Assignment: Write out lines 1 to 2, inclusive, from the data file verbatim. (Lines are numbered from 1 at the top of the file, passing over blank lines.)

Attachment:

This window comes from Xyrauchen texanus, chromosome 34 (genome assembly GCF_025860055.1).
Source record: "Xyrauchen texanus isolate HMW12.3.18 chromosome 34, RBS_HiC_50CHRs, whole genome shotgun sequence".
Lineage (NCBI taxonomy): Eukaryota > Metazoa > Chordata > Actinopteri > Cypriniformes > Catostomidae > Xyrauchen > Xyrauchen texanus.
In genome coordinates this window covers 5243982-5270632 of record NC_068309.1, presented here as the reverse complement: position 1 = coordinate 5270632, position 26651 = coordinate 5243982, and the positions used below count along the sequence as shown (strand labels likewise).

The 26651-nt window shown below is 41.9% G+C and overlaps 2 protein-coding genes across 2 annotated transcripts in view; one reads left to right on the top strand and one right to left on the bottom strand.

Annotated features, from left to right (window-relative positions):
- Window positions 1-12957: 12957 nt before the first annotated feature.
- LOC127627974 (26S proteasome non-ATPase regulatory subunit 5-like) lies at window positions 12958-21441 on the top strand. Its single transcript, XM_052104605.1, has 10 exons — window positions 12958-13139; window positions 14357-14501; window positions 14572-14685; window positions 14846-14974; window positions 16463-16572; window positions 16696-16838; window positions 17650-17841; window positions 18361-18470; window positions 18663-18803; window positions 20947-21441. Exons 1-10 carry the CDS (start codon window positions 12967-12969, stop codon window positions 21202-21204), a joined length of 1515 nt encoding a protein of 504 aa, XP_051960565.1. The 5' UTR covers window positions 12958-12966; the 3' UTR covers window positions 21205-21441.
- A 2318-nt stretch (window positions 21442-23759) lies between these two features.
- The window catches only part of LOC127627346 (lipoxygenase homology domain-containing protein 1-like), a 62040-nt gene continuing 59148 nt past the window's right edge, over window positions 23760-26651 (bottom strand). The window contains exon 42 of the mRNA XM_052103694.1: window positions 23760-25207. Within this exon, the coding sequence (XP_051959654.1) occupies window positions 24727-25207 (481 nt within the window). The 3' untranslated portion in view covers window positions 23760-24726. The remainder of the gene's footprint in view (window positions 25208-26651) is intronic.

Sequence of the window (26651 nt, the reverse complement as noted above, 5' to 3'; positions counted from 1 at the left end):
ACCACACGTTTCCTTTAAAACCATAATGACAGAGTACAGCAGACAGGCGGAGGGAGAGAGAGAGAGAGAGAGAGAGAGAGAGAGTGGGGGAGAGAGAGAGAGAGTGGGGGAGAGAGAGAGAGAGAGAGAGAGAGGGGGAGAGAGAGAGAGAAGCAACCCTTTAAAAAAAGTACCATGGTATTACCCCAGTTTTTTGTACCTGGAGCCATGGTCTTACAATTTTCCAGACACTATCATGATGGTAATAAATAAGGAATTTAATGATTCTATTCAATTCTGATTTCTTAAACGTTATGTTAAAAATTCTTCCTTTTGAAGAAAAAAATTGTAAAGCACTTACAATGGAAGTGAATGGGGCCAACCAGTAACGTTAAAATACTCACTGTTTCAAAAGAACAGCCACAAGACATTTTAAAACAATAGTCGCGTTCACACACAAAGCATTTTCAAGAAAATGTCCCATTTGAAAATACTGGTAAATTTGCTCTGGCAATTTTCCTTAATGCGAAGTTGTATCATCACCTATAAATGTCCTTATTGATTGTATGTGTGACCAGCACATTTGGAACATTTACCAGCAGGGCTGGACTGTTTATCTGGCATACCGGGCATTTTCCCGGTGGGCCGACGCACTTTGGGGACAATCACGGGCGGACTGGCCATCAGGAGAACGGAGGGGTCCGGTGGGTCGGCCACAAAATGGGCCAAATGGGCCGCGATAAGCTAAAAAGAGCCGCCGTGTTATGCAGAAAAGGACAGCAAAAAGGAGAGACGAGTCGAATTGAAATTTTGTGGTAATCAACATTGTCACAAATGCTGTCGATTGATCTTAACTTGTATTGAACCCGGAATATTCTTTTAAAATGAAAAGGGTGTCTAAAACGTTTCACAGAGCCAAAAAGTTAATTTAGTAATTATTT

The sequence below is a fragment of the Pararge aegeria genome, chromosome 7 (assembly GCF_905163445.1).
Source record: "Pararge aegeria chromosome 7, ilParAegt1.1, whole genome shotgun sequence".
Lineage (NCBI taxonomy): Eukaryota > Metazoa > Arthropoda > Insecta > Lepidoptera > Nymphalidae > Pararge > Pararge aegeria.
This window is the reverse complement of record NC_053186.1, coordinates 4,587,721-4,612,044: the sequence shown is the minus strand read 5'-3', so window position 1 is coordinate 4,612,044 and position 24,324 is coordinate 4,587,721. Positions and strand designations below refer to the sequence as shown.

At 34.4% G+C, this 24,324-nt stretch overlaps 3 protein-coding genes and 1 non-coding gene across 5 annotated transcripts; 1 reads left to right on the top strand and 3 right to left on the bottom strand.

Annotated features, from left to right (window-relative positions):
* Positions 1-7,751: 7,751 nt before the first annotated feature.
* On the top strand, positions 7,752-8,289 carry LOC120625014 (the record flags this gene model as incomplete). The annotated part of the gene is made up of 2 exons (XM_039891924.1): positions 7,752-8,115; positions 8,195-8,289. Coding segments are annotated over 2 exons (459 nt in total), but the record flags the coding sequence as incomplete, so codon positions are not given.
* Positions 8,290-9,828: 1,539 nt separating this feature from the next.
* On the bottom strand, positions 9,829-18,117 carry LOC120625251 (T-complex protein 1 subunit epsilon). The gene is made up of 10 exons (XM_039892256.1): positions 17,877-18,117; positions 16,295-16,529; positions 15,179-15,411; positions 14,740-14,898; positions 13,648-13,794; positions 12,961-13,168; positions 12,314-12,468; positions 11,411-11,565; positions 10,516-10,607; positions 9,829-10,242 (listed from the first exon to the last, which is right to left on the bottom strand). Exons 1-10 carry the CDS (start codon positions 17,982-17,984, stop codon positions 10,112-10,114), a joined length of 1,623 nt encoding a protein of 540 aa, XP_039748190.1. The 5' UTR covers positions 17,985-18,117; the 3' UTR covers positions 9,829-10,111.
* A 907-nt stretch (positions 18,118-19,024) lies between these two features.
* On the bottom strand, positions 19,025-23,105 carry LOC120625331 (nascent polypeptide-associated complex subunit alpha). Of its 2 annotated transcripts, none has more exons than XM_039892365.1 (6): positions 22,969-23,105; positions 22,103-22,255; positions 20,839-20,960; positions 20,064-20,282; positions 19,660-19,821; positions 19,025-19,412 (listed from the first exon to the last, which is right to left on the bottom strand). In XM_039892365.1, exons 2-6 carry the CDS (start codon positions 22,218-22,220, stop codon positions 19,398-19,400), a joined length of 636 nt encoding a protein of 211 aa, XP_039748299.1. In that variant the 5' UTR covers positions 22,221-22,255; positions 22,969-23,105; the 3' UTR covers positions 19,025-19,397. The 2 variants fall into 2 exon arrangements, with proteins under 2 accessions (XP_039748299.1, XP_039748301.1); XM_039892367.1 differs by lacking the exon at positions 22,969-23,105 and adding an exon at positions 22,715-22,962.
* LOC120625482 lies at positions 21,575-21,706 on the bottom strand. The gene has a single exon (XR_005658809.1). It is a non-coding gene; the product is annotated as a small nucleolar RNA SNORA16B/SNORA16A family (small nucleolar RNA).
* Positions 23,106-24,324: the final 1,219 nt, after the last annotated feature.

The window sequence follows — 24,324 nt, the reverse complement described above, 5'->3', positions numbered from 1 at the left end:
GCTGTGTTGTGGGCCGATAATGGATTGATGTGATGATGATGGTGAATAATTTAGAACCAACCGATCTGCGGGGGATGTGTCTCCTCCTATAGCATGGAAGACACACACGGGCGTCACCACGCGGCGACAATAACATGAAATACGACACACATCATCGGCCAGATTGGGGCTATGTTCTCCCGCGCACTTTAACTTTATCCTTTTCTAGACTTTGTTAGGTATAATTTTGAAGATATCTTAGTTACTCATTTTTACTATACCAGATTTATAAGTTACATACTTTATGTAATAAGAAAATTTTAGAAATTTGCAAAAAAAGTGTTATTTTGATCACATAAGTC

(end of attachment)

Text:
This window comes from Xyrauchen texanus, chromosome 34 (genome assembly GCF_025860055.1).
Source record: "Xyrauchen texanus isolate HMW12.3.18 chromosome 34, RBS_HiC_50CHRs, whole genome shotgun sequence".